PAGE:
"El autobús llegará a la estación en quince minutos."
Translation:The bus will arrive at the station in fifteen minutes.
I was too chicken to try the present tense, but the normal way to say this is "The bus arrives in 15 minutes".
It's A normal way. is going to arrive, is arriving. arrives and will arrive could and probably would all be used pretty much interchangeably. There are some VERY VERY subtle differences in connotation. But I'm sticking with will for this skill because I'm betting that Duolingo has translated most of these as will instead. Question - can the future be indicated in Spanish by the use of an adverb or preposition of time in the sentence, as we do in English, without using either ir + inf or future simple? ( llego en cinco minutos)
Yup, that's what I was going to say. For something that near in the future, if it's reasonably certain (like, they're quoting the schedule), I'm pretty sure most native speakers I've met would just use present tense. And we do that a lot in English too.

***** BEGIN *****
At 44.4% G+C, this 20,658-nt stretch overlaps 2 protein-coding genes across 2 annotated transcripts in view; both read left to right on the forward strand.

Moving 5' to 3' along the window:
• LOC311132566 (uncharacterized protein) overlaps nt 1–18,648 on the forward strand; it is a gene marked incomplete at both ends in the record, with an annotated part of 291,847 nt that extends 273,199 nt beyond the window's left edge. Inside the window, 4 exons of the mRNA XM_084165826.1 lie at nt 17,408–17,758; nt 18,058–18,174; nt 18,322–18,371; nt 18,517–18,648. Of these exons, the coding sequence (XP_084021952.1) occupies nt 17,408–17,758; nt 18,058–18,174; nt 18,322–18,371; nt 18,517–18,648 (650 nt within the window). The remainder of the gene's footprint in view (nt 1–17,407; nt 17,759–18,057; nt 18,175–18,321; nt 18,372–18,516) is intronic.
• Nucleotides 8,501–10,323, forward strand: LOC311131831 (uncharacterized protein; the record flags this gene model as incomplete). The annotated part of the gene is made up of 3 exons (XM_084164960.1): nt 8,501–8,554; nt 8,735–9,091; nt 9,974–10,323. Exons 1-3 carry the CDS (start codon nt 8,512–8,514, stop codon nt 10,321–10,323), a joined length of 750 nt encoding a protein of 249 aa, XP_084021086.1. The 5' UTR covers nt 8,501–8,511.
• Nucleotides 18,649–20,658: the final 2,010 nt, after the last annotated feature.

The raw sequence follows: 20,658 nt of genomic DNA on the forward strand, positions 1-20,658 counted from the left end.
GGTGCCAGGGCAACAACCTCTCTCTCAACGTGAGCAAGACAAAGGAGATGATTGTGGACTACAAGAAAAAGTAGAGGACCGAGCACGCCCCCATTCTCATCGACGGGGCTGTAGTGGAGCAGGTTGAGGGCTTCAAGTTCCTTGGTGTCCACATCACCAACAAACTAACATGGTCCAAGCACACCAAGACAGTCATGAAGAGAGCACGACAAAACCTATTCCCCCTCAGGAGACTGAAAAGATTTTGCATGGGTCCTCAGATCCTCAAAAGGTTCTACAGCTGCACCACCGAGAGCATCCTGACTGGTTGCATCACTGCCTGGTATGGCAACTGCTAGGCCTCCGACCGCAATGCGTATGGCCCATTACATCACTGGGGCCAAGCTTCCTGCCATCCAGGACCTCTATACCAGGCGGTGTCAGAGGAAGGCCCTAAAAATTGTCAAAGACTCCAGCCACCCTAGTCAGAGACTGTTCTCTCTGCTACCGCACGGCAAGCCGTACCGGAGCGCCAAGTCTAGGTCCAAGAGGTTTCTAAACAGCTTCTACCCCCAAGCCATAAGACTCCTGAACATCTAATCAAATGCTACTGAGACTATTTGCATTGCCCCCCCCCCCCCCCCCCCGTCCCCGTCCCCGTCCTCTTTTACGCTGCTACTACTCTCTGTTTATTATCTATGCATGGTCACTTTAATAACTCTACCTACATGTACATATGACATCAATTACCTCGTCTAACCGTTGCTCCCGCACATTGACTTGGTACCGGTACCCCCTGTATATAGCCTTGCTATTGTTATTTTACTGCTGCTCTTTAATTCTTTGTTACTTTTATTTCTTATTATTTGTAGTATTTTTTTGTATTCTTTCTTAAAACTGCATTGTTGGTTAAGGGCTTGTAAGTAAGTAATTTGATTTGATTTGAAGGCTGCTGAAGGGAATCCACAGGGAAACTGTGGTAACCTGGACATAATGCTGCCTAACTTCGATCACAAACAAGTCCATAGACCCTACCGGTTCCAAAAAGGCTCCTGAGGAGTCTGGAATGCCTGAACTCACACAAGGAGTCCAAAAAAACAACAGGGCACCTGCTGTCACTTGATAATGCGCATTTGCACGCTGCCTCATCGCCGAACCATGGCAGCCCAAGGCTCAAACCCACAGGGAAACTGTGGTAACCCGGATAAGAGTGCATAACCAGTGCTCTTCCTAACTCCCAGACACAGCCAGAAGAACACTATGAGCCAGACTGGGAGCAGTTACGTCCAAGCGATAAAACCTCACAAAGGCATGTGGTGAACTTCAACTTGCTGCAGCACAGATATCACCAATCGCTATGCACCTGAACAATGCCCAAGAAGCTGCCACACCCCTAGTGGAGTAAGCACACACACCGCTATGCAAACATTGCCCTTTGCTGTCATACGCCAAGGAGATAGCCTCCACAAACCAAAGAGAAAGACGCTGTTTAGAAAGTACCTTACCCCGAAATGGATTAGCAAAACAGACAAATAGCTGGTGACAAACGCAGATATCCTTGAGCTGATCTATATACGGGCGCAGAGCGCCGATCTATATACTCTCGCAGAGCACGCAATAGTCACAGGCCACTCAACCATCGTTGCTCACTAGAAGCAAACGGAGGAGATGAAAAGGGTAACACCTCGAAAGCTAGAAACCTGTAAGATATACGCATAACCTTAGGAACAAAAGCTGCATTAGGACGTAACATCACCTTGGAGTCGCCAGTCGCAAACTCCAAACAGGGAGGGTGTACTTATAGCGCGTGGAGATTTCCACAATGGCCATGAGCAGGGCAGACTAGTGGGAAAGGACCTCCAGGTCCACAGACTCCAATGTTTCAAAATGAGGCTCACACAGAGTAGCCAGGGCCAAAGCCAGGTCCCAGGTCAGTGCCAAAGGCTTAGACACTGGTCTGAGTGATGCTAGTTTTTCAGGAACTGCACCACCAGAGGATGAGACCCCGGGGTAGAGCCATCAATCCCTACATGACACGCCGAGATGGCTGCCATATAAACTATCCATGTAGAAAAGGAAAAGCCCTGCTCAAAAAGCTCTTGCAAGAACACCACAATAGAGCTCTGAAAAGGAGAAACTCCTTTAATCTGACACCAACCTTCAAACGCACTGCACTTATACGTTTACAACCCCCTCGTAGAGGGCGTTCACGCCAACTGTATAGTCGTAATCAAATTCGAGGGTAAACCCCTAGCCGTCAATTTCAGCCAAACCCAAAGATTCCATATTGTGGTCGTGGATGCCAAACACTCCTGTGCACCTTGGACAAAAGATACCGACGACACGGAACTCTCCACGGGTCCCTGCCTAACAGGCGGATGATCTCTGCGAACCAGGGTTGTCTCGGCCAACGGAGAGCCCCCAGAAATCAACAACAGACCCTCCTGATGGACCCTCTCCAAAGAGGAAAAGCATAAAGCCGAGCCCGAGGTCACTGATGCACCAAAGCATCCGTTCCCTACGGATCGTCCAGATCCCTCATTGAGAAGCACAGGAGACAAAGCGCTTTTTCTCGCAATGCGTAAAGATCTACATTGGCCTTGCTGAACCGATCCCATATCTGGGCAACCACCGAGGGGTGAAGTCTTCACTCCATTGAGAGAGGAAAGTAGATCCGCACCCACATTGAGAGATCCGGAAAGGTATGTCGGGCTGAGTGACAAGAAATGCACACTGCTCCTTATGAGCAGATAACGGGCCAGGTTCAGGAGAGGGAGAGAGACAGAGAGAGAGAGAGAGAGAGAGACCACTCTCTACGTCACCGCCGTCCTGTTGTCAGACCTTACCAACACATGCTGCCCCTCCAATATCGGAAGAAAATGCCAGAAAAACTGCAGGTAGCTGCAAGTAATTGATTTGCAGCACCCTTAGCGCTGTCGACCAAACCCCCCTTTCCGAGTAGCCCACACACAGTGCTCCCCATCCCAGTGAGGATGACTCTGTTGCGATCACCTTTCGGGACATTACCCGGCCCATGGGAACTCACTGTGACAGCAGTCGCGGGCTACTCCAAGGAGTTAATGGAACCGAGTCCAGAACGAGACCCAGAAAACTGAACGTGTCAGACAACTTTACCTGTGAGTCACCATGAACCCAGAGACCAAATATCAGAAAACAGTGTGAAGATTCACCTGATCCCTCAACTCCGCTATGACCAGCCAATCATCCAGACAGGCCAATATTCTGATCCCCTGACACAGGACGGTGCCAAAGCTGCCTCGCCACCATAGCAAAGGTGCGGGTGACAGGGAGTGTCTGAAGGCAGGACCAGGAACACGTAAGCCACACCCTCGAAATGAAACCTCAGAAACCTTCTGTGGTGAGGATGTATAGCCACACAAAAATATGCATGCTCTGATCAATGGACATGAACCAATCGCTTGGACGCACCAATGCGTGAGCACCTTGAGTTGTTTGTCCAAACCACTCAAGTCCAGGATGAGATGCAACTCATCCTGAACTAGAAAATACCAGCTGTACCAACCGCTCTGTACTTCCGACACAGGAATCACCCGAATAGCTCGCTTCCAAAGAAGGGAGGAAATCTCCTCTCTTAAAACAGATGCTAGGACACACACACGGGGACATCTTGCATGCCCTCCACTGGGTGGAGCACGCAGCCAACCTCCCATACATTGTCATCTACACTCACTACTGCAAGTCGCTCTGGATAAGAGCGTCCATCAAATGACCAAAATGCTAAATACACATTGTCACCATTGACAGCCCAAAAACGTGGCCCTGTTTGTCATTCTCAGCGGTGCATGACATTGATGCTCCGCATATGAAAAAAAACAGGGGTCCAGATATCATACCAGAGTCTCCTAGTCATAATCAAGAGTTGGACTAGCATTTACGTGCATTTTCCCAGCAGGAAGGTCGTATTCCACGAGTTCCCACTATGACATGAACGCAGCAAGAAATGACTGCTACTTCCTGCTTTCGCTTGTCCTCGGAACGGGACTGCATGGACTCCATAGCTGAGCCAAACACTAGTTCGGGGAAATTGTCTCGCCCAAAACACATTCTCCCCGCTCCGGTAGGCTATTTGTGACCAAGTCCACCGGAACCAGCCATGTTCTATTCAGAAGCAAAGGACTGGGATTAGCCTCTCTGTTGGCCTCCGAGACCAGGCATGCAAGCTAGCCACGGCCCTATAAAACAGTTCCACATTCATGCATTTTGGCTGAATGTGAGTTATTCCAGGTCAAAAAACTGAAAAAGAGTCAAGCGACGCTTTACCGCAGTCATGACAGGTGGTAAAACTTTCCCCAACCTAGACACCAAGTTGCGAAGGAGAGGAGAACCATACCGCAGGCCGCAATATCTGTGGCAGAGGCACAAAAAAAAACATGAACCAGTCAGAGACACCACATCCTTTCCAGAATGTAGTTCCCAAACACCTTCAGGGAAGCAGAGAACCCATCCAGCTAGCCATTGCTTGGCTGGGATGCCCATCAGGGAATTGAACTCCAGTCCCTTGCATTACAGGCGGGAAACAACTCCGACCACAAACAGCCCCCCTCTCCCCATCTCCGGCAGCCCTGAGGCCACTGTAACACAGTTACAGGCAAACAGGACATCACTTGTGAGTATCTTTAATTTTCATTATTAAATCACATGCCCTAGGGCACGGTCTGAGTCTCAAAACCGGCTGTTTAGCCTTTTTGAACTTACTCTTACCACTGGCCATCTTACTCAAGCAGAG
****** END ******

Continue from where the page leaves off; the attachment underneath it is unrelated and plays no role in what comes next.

Well, they are testing you on the future tense. That doesn't make it a bad translation - just not what they're looking for right now.
for - arrive _ a place i will use "at" and for - arrive _ five minutes i will use "in". it is a ground rule ? or it is flexible? thanks
That's correct. As in this sentence, the bus will arrive -at- the station, -in- fifteen minutes. If you're specifying a particular time (e.g. 5pm), you use -at- again. I guess because that's a specific 'place' in time?
have not been accepted to me though. They have banned this piece of literal translation :)